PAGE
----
In an email interview, Mattheij told Mental Floss that the system currently sorts LEGO bricks into more than 50 categories. It can also be run in a color-sorting mode to bin the parts across 12 color groups. (Thus at present you'd likely do a two-pass sort on the bricks: once for shape, then a separate pass for color.) He continues to refine the system, with a focus on making its recognition abilities faster. At some point down the line, he plans to make the software portion open source. You're on your own as far as building conveyer belts, bins, and so forth.

Check out Mattheij's writeup in two parts for more information. It starts with an overview of the story, followed up with a deep dive on the software. He's also tweeting about the project (among other things). And if you look around a bit, you'll find bulk LEGO brick auctions online—it's definitely a thing!

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Nick Briggs/Comic Relief
What Happened to Jamie and Aurelia From Love Actually?
May 26, 2017
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Nick Briggs/Comic Relief

Fans of the romantic-comedy Love Actually recently got a bonus reunion in the form of Red Nose Day Actually, a short charity special that gave audiences a peek at where their favorite characters ended up almost 15 years later.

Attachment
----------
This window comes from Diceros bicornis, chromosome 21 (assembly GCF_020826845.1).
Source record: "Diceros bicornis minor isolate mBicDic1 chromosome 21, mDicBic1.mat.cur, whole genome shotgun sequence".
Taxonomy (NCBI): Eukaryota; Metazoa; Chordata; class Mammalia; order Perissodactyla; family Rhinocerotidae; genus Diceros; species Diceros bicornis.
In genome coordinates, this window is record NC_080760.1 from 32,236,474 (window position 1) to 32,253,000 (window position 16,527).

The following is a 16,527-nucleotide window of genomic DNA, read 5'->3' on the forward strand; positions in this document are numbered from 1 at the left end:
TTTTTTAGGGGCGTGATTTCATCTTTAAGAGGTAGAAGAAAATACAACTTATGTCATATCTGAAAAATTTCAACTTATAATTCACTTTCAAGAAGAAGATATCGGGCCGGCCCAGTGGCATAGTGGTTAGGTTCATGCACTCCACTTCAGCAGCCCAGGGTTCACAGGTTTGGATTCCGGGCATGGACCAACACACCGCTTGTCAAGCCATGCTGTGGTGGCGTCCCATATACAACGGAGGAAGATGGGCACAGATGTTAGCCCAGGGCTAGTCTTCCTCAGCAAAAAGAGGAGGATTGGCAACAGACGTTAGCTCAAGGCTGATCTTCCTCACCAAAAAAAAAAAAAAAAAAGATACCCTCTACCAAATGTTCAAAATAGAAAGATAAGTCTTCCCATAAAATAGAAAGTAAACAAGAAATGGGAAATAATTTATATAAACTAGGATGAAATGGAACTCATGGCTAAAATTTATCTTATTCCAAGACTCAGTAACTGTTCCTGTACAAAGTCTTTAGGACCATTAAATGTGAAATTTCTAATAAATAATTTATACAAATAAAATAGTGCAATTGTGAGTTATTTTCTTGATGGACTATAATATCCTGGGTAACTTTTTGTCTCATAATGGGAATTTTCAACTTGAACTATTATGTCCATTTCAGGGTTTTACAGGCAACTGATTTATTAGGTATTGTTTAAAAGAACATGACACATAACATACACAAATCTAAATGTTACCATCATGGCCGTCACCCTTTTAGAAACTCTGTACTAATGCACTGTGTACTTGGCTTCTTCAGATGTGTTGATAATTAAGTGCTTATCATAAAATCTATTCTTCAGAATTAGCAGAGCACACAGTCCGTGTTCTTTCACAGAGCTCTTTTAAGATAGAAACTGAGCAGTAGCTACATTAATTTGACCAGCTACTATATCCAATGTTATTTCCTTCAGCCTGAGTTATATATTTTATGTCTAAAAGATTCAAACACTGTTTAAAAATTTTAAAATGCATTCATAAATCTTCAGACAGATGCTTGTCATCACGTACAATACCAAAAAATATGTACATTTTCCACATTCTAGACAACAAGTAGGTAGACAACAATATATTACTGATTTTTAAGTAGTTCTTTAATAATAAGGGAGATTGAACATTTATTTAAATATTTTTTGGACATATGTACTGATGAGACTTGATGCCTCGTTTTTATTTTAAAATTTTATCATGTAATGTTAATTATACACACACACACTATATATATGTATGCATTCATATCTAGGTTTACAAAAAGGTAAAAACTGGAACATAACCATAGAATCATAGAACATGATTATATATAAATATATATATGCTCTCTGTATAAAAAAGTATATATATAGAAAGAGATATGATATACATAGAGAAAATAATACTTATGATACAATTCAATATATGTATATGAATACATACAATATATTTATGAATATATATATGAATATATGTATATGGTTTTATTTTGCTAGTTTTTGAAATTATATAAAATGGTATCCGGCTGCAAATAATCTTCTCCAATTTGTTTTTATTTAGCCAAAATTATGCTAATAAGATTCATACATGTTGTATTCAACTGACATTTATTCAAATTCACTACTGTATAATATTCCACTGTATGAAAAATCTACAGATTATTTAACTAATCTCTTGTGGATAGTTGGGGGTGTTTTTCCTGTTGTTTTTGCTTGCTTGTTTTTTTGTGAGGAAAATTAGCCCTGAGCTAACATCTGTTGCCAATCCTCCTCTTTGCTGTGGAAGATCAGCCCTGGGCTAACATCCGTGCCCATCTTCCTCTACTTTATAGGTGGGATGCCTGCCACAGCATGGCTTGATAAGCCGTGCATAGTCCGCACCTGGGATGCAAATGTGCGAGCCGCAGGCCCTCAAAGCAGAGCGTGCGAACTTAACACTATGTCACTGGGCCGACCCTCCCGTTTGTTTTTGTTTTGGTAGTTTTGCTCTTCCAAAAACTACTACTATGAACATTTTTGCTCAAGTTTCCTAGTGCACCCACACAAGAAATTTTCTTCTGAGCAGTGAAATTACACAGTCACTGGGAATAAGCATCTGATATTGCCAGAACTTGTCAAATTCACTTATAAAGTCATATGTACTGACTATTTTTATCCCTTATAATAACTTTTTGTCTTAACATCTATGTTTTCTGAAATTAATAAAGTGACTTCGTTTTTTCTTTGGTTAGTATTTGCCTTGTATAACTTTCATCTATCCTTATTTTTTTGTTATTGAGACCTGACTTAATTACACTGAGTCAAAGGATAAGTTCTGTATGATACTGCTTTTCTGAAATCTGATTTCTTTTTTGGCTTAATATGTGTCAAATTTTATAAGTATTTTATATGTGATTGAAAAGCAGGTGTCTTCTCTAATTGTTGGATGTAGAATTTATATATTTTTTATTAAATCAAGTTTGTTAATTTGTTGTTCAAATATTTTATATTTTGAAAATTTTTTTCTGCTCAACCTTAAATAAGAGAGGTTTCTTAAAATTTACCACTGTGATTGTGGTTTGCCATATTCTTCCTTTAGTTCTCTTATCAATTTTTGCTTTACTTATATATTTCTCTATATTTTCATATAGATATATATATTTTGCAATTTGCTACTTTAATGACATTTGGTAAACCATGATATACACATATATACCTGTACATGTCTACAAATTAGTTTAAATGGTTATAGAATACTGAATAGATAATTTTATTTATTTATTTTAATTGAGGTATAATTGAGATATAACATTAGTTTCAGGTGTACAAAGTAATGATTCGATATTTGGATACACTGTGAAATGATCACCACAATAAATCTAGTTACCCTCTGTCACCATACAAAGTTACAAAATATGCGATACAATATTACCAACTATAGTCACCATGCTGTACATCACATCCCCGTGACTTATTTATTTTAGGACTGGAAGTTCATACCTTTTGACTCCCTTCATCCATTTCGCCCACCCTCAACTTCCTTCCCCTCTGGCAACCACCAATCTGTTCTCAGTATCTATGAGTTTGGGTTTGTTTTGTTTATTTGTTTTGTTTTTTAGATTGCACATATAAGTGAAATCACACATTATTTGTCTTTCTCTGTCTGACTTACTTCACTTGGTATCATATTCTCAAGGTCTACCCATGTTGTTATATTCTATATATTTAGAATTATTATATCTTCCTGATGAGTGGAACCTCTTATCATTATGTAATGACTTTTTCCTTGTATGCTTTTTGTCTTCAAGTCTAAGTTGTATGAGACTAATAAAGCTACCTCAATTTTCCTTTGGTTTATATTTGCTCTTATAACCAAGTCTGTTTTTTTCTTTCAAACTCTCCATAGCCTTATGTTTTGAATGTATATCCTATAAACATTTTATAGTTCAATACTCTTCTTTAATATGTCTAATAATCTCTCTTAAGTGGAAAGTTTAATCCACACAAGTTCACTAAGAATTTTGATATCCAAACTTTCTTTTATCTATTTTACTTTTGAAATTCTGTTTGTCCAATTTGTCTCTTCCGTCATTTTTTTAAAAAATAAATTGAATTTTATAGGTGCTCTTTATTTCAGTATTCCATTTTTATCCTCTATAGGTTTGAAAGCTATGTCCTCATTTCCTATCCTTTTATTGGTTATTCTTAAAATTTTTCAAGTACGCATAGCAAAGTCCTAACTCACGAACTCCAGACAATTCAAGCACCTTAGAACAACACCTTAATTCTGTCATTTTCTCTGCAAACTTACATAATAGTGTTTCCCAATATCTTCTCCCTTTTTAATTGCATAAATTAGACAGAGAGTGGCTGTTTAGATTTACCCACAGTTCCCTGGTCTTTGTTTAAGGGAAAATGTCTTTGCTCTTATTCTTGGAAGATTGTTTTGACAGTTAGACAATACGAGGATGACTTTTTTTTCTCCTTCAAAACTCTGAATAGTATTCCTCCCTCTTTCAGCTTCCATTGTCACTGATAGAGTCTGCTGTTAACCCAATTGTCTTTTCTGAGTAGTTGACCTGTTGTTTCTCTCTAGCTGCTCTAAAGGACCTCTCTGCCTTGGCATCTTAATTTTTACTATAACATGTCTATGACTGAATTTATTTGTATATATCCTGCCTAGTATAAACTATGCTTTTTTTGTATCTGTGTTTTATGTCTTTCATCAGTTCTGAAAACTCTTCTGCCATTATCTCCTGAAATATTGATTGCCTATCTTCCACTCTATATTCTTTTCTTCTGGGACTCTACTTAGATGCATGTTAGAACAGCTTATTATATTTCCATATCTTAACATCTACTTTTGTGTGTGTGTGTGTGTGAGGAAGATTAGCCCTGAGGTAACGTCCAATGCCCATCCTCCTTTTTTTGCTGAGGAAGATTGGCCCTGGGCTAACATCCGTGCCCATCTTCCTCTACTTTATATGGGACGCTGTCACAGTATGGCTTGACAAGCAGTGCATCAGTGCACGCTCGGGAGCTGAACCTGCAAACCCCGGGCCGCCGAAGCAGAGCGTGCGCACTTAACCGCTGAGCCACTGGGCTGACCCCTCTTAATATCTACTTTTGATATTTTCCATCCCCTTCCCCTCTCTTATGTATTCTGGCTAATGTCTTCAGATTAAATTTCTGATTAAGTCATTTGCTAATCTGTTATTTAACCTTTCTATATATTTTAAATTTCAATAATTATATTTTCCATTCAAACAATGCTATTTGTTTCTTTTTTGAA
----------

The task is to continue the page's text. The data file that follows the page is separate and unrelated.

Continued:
One of the most improbable pairings from the original film was between Jamie (Colin Firth) and Aurelia (Lúcia Moniz), who fell in love despite almost no shared vocabulary. Jamie is English, and Aurelia is Portuguese, and they know just enough of each other’s native tongues for Jamie to propose and Aurelia to accept.

A decade and a half on, they have both improved their knowledge of each other’s languages—if not perfectly, in Jamie’s case. But apparently, their love is much stronger than his grasp on Portuguese grammar, because they’ve got three bilingual kids and another on the way. (And still enjoy having important romantic moments in the car.)

In 2015, Love Actually script editor Emma Freud revealed via Twitter what happened between Karen and Harry (Emma Thompson and Alan Rickman, who passed away last year). Most of the other couples get happy endings in the short—even if Hugh Grant's character hasn't gotten any better at dancing.

[h/t TV Guide]